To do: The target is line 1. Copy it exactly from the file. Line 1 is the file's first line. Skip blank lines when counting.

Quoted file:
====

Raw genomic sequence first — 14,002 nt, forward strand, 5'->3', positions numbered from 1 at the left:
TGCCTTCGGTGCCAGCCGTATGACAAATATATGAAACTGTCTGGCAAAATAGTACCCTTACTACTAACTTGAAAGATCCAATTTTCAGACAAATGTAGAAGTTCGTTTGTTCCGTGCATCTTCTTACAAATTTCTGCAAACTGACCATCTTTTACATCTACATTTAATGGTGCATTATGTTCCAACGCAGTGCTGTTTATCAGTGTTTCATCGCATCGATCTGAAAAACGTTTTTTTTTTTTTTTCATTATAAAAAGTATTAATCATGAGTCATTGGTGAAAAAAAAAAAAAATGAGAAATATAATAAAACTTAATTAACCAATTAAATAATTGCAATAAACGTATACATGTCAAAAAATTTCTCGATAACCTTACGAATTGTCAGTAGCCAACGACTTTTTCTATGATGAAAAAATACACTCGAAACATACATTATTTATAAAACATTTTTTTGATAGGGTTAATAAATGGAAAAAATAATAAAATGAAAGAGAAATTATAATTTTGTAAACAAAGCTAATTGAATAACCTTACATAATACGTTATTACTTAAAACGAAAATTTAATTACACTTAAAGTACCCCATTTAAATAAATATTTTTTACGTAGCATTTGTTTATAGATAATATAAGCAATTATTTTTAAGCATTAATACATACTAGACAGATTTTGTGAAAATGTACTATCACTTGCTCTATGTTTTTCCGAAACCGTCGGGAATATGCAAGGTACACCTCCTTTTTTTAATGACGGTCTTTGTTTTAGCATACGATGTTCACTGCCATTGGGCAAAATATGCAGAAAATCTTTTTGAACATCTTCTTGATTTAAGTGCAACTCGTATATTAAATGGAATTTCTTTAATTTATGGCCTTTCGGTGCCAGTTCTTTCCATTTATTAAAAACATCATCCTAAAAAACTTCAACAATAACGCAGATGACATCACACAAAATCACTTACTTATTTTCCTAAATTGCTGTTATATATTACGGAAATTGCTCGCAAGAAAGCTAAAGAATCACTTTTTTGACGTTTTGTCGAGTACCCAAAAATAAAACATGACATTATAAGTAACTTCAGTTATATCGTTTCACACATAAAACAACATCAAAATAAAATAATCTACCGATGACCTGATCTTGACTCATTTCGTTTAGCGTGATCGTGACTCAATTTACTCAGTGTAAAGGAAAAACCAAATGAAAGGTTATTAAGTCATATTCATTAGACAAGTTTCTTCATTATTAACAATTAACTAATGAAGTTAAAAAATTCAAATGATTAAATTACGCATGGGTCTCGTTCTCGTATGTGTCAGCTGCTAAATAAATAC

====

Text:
Raw genomic sequence first — 14,002 nt, forward strand, 5'->3', positions numbered from 1 at the left: